Thursday, March 6

Do We Have It Backwards?

"One day as Jesus was walking along the shore of the Sea of Galilee, he saw two brothers - Simon, also called Peter, and Andrew - throwing a net into the water, for they fished for a living. Jesus called out to them 'Come, follow me, and I will show you how to fish for people!' And they left their nets at once and followed him. A little farther up the shore he saw two other brothers, James and John, sitting in a boat with ther father, Zebedee, repairing their nets. And he called them to come, too. They immediately followed him, leaving the boat and their father behind" (Matt. 4:18-22).

It's very interesting to me that Jesus concentrated his efforts on a "few good men," preparing them and entrusting them to reach others. Although he did go to the synagogues to teach, and he did go around "announcing the Good News of the Kingdom of God" and healing people (4:23), his priority was on pouring Himself into his disciples. Even his most well-known message, known as the Sermon on the Mount, was directed toward them (5:1-2) - the crowds simply benefited from being around. Three years later, after Jesus had physically gone off the scene, these disciples were prepared to keep Jesus' ministry going (see Acts 1:1)... and launch a new entity that took the world by storm -- the Church (Acts 2).

Yet today... it seems as though our emphasis is in expending the best of our energy in attracting the crowds and growing our churches... and, as a result, we have neither the time nor the energy to develop quality leaders. But it seems to me that if we put our focus on where Jesus put his... on developing young, up-and-coming leaders... that maybe we'll more often see the "explosive" results that some of us are looking for. That doesn't mean we don't try to have the best environments, systems, and strategies as possible... it simply means that we make developing leaders - especially in the early going of a new church - a priority.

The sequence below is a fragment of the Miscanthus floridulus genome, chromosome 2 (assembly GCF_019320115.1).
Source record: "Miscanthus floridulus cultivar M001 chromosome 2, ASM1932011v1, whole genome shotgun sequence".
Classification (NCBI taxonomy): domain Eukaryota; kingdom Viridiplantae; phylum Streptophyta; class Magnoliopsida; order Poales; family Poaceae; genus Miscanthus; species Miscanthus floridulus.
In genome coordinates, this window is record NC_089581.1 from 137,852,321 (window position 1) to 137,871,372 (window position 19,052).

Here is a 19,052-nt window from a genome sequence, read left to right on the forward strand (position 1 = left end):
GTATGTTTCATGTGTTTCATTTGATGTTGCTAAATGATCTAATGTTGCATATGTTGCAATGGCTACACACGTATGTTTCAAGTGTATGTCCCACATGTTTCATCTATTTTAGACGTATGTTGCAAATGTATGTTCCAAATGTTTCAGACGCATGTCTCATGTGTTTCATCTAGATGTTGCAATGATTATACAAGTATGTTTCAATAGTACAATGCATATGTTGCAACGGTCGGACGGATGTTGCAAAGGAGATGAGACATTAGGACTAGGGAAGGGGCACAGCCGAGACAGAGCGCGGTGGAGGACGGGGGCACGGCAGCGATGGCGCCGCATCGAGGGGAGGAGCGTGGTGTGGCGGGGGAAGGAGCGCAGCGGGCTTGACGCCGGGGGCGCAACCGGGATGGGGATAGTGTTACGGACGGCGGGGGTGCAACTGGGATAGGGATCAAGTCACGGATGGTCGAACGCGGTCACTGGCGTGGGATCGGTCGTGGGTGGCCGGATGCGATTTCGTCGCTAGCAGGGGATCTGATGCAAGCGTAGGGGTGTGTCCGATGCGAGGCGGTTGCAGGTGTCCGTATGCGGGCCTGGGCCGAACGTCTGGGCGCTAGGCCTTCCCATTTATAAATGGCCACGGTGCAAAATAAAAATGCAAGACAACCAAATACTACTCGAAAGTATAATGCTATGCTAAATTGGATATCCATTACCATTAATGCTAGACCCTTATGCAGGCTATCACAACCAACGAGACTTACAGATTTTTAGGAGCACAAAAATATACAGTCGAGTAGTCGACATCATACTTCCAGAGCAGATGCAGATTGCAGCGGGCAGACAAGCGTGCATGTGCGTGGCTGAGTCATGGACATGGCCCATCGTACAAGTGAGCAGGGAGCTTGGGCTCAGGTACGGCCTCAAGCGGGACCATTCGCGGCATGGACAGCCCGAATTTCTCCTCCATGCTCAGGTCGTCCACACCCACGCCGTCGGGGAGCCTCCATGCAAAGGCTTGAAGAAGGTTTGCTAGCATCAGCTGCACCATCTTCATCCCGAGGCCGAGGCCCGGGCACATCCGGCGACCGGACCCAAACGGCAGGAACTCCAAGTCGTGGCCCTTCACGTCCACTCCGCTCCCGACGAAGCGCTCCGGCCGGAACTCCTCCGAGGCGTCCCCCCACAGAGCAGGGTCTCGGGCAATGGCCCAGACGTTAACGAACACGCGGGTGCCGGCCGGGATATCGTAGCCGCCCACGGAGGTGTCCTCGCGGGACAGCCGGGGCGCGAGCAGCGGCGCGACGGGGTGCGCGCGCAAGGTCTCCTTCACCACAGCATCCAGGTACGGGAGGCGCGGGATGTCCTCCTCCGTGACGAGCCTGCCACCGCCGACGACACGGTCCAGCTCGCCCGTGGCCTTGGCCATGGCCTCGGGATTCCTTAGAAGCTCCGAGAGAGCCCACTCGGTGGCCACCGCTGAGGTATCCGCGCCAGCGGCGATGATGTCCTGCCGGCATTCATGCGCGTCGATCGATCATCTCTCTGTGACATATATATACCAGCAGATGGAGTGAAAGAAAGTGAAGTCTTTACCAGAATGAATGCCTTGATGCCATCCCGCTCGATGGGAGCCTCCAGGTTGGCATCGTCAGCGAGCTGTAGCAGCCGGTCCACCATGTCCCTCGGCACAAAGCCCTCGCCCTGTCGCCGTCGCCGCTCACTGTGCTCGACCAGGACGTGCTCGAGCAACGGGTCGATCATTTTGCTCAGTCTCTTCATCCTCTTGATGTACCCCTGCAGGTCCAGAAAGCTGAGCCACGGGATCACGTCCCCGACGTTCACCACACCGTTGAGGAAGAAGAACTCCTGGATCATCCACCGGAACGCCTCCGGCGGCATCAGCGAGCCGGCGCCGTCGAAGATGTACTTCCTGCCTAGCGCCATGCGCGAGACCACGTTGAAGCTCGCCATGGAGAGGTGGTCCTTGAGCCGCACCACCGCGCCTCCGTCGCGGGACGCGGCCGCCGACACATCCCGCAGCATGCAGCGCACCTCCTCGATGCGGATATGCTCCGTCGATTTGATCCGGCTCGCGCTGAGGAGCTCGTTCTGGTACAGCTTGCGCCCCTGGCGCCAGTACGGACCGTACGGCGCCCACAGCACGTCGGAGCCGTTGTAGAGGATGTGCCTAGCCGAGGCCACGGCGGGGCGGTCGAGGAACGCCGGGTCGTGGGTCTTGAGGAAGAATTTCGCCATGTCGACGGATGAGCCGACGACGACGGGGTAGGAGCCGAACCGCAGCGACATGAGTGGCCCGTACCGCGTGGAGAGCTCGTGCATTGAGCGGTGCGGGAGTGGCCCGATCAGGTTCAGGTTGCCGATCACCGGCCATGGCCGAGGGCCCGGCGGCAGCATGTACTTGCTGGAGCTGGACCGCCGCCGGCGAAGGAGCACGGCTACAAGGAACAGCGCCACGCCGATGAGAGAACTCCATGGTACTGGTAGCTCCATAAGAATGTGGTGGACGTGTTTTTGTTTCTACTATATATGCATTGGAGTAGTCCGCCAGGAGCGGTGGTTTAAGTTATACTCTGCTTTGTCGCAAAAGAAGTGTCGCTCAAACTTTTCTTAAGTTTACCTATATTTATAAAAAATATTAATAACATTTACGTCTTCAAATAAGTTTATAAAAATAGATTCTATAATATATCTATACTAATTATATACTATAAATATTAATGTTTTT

Some people just need to be given a chance. One of the key phrases in the passage above is "... for they fished for a living." Why is that so significant? Because every Jewish boy growing up wanted to be a rabbi... that was the goal of every kid. But if they weren't the top-notch, cream-of-the-crop, way-above-average kids in their rabbinical pursuits, they could hang it up. They'd be labeled as "not cutting the mustard", "couldn't make the cut"... and they'd have to "settle for" making a living in their family's trade. So, Jesus comes along and essentially says to these four young adult men, "It doesn't matter what everybody else says about you... follow me, and your lives will never be the same... I'll give you something worthin living for!" And these same men... who evidently couldn't make the mark years before... went on to "turn the world upside down."

Some people just need to be given a chance.

Who's around you, that may simply need a nudge in the right direction... who - rather than settle for fishing for perch - would jump at the chance to give their existence to fishing for people?

As you walk along in your ministry, in your neighborhood, on your job... who do you see?

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